This is the semi-final DRAFT of the final chapter of Kaufman and Nelson, eds., Crucial Needs, Weak Incentives: The Politics of Health and Education Reform in Latin America, Wilson Center Press and Johns Hopkins University Press, forthcoming autumn 2004. The book includes twelve case studies of major sector reforms, and comparative essays examining the politics of reform in each of the two sectors.
In Chapters 3 and 9, we focused on the actors and institutions that shaped cross-national patterns of reform of health and education services. One point to emerge from these chapters was the difficulty that reformers faced in maneuvering around strong opposition from a variety of stakeholders within the existing systems – including teachers and health workers' unions, patronage politicians, and in the case of the health sector, private insurers and providers. Indeed, the cases provided considerable evidence to support the conventional wisdom that there is an asymmetry of power between well-organized groups who stand to lose from the reform process, and prospective “winners” who face serious collective action problems.
At the same time, however, it was also clear that changes were occurring in many countries, and that some of these involved quite substantial reorganizations of financing and lines of accountability within the social sectors. In part, not surprisingly, these reforms tended to be most extensive in countries where stakeholder groups -- particularly, the providers' unions -- were relatively weak. But this dimension of interest group politics tells only part of the story in any of the countries we have examined. Reforms were shaped as well by the broader international context, by links between social service reforms and broader goals and issues, and by political contingencies and strategies that sometimes opened new windows of opportunity for policy changes.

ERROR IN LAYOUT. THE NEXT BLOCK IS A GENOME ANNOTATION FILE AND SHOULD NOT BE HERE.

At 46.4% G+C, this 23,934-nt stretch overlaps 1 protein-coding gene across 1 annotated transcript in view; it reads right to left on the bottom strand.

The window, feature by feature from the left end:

In this concluding chapter, we take a step back from the specificities of the health and education sectors and examine the processes through which reforms have been shaped and implemented. Reform in any aspect of public policy is never just a single event, and social service reforms tend to be particularly long-drawn-out processes, played out in multiple arenas and involving different challenges at each stage. We distinguish analytically between four phases. In the first phase, reforms become